I’m really delighted today to be sharing my review of Different Genes by Claire Baldry, published by Matador, and available for kindle and in paperback. My thanks to Emily at Troubadour Publishing for the e-copy she provided for my review. Claire really has really become quite a celebrity recently – you might have read my feature about her exciting initiative, Books for Older Readers, and it was a real pleasure to hear her (together with Christine Webber and Phoebe Morgan) on BBC Radio London this week, further spreading the word (if you’d like to hear it too, you’ll find the interview here – just 20 minutes long). But Claire’s debut novel had caught my eye – and my imagination – before all the recent activity…
Sixty-one year old Louise finally learns she is adopted after the death of her mother. She embarks on a quest to reveal the secrets of her past, helped by new companion and lover, Simon, whom she meets after joining an Internet dating site.
In her first full-length novel, author Claire Baldry sensitively explores the growing closeness between the newly retired couple as they develop their mutual understanding and physical relationship.
The reader is reminded of the changing values of the postwar years, while Simon and Louise visit places from Louise’s past and meet people who knew her mother and grandmother. Together, they begin to unlock the forgotten secrets of Louise’s past – but in the face of so much change and uncertainty, can Louise let her relationship flourish?
The story is set mainly in the author’s home county of East Sussex, but finishes in Kent, when Louise and Simon finally visit her birth mother’s grave at a convent in Chatham. This immensely readable journey of discovery is a charming and bittersweet mixture of romance, sadness and genuine suspense.
And I’m sure you can see why this book had immediate appeal for me – remember that little fanfare I always hear when I encounter an older heroine? And this book really didn’t disappoint at all – it’s a gentle, tender and very real later-life love story, with two extremely likeable and beautifully drawn main characters. I very much liked the way Louise’s big secret was revealed early in the book – a chance encounter, really well done – and the way the story then unfolded, the history slowly uncovered and the consequences worked through.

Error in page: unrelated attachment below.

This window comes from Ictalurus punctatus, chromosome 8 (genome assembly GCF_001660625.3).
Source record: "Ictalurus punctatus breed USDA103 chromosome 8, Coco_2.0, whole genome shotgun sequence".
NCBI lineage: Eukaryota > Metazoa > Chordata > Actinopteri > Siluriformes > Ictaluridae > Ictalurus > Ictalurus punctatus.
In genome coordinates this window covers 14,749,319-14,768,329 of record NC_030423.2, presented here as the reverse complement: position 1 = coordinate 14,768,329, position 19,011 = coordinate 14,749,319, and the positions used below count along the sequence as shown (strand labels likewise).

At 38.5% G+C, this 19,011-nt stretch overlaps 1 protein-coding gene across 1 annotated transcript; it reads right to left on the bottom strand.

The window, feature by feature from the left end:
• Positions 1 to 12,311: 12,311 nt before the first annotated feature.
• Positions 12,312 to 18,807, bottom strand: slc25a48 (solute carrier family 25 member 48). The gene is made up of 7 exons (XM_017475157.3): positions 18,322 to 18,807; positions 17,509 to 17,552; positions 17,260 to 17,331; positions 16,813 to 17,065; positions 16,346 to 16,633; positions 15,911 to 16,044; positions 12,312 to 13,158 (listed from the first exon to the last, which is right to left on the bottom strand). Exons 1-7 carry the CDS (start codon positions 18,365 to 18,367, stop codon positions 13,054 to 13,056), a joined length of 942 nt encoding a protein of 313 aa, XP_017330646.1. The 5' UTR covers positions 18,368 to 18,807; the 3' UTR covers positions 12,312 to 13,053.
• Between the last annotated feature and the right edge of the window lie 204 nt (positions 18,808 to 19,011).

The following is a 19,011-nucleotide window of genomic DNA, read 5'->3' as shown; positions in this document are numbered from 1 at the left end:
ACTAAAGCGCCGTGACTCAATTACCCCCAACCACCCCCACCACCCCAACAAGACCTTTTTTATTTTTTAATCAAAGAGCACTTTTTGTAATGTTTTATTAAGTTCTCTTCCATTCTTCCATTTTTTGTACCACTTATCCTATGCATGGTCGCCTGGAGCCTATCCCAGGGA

And the book’s a great deal more than just the story of the relationship between Louise and Simon – as the history is revealed, it’s a story filled with great sadness, shaped by the moral standards of the time in which it’s set, and a fascinating exploration of past lives. The story of Louise’s birth mother is shocking and heart-breaking, along with her own childhood experiences – and I really liked the way the tension and drama built, the little touches like Louise’s nightmares and need for light at night-time, the intruder in the bungalow, the use of photographs. The supportive relationship that builds between Simon and Louise is beautifully handled, as they work together to untangle the many secrets of the past – a developing love story, but also a real warmth in the partnership as it builds. In the back story, I particularly enjoyed that recognition of common experience that comes when you’re of a similar age to the main characters – Louise’s university days brought back the feelings I still remember so well, that awkwardness of finding your place and making new friendships, perfectly done.
I liked the author’s writing style – simple, straightforward, easy to read, excellent characters and a well-described setting, realistic dialogue, well-judged touches of lightness and humour – and this was a book I looked forward to picking up every time I did so. I think it’s fair to mention though that I did sometimes feel a little emotionally detached as the back story was being revealed – there were times when I might have liked to be a little more in the centre of the action, to feel what was happening rather than being told about it, perhaps with different voices brought into play. The histories of the characters – told almost as self-contained stories – sometimes interrupted the flow of the story a little, pulled me away from the line I wanted to follow. But that’s a minor criticism, and maybe more to do with my personal preference.
I enjoyed this book very much – a really absorbing read, two characters coming to terms with their pasts to move forward with an exceptional authenticity to their developing relationship, and it was a real joy to read a story that reflected so well a shared life experience.
About the author
Claire Baldry retired from her career as a Headteacher and English Advisor in 2008. She is now an established writer, blogger, performance poet and public speaker in her home county of East Sussex. Find out more at www.clairebaldry.co.uk: you can also find her on Facebook and Twitter.